LSE Group shuts derivatives platform as CurveGlobal Markets fails to woo traders

London Stock Exchange Group is set to shutter its CurveGlobal Markets platform amid a lack of trader appetite for the derivatives exchange.

LSEG first announced it would launch the exchange in 2015. A host of banks, from Barclays, Citigroup and Goldman Sachs to JP Morgan and Societe Generale all backed the project with around £30m in funding, as the LSE looked to rival continental exchanges by building a fully-fledged futures market.

LSEG roped in a powerhouse top team to lead the venture, with Morgan Stanley veteran Andy Ross taking on the chief executive role and the likes of JP Morgan’s Bruno Nehmé serving on its board.

CurveGlobal Markets officially launched on 26 September 2016, with an offering that included short-term interest-rate futures in Euribor and Short Sterling and long-term interest-rate futures in Bund, Bobl, Schatz and gilts.

However, a notice published on LSEG’s website late on 21 September confirms that some markets, including German government debt and long-dated UK gilt futures, currently have no open positions, so will be shut immediately.

The remainder of the market will close on Friday 28 January 2022, with users still able to trade short-term interest rate derivatives such as sterling and Euribor futures until that time.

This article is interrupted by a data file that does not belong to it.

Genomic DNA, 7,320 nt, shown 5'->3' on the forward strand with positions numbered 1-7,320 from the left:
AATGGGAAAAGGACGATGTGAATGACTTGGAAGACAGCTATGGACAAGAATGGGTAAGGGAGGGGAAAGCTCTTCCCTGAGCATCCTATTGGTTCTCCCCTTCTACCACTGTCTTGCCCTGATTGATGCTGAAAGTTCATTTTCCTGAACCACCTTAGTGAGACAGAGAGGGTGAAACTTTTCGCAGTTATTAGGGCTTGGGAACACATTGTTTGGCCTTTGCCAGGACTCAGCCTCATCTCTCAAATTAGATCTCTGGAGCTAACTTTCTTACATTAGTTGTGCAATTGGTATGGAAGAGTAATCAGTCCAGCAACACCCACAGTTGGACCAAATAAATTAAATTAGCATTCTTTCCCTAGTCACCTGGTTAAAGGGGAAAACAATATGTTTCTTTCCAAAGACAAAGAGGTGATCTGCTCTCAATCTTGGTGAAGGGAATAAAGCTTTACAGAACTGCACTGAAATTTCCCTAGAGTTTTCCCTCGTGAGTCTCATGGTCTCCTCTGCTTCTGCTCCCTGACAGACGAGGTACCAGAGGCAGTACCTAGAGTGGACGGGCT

No trading fees will apply until the final day of trading.

READ LSE’s CurveGlobal comes out fighting on day one

CurveGlobal Markets will work with members firms to manage the transfer or closure of all open interest in these contracts as efficiently as possible,” an LSEG spokesperson said. We encourage member firms to trade out of open positions ahead of the final trading day. ”

Intercontinental Exchange and Deutsche Börse’s Eurex, continue to lead the market in trading in shorter and longer-dated fixed income futures.

LSEG’s competitors have also found it hard to rival their dominance in the derivatives exchange space. Nasdaq’s European interest-rate futures business lasted only four years before it too was shuttered in 2017.

READ Derivatives challenger raises £20m to take on ICE and Deutsche Börse

CurveGlobal Markets turned to its bank backers again in 2018 to raise another £20m to support new products, including the launch of futures linked to the Sterling Over Night Index Average, and then another £20 the following year, as trading volumes continued to lag Europe.

While CurveGlobal Markets saw some 5.6 million interest-rate derivative contracts change hands over the first 11 months of 2019, this was still only around 1% of the amount traded on ICE Futures Europe and Eurex respectively.

To contact the author of this story with feedback or news, email Justin Cash

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